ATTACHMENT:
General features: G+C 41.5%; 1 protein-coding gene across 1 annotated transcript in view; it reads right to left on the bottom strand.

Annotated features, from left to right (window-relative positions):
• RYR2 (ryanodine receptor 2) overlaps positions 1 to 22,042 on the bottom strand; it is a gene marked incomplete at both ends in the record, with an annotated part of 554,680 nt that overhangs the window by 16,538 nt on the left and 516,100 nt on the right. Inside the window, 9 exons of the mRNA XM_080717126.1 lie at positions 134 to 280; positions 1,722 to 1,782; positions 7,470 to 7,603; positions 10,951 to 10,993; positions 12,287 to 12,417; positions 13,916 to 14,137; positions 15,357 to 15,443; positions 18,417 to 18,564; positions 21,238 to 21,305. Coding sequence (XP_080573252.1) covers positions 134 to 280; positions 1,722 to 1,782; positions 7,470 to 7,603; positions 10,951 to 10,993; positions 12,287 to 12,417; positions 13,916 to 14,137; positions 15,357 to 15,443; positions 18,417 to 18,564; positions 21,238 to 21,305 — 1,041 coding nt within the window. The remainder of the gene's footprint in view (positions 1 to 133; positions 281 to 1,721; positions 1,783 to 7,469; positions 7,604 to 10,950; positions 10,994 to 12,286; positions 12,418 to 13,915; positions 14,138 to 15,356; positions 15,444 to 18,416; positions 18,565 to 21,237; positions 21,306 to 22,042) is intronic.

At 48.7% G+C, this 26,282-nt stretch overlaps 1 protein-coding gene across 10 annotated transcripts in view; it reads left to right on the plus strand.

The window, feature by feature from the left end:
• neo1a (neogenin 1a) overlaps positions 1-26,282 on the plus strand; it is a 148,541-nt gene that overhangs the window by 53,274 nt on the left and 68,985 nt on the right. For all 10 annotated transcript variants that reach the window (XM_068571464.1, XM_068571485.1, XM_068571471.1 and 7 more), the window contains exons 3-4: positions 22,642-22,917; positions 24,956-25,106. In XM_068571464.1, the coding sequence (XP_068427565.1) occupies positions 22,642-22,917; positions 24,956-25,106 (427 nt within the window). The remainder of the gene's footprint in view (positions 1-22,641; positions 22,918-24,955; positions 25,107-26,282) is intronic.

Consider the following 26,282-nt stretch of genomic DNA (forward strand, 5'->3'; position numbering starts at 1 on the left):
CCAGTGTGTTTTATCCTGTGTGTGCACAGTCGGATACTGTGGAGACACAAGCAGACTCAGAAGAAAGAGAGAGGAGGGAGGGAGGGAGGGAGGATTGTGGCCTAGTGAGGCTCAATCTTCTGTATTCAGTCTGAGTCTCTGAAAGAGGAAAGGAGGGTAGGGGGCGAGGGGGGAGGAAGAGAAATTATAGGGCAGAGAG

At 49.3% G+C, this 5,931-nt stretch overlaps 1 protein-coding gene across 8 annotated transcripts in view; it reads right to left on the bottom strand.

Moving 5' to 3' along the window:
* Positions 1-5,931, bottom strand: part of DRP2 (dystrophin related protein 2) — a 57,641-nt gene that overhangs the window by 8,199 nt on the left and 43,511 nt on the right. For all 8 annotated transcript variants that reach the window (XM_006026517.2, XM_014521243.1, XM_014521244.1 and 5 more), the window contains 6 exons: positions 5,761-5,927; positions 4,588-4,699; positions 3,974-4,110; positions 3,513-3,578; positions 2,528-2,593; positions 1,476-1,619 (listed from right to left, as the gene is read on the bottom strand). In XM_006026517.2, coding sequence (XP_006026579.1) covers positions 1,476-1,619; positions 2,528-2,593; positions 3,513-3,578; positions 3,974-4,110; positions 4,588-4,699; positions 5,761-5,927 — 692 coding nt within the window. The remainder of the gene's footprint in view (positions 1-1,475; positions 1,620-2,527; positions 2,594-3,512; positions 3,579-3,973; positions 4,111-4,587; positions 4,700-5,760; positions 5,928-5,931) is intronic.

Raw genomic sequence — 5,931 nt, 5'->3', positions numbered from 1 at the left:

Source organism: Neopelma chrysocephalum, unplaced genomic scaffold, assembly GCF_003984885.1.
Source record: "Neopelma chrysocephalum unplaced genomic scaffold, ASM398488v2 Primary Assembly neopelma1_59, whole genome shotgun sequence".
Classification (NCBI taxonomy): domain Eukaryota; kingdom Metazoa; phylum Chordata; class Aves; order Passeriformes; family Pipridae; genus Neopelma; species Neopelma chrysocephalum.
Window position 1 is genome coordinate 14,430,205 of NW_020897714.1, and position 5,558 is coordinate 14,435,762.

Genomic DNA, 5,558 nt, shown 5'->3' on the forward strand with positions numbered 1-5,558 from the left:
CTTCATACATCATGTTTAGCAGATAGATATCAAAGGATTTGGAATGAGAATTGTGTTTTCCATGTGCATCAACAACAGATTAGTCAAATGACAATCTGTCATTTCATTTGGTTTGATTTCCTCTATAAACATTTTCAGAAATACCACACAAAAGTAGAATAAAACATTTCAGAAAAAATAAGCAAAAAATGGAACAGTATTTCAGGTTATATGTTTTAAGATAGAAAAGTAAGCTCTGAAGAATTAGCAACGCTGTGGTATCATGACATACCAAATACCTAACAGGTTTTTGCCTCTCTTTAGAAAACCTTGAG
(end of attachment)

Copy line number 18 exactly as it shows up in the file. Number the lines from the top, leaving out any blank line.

CTTCATACATCATGTTTAGCAGATAGATATCAAAGGATTTGGAATGAGAATTGTGTTTTCCATGTGCATCAACAACAGATTAGTCAAATGACAATCTGTCATTTCATTTGGTTTGATTTCCTCTATAAACATTTTCAGAAATACCACACAAAAGTAGAATAAAACATTTCAGAAAAAATAAGCAAAAAATGGAACAGTATTTCAGGTTATATGTTTTAAGATAGAAAAGTAAGCTCTGAAGAATTAGCAACGCTGTGGTATCATGACATACCAAATACCTAACAGGTTTTTGCCTCTCTTTAGAAAACCTTGAG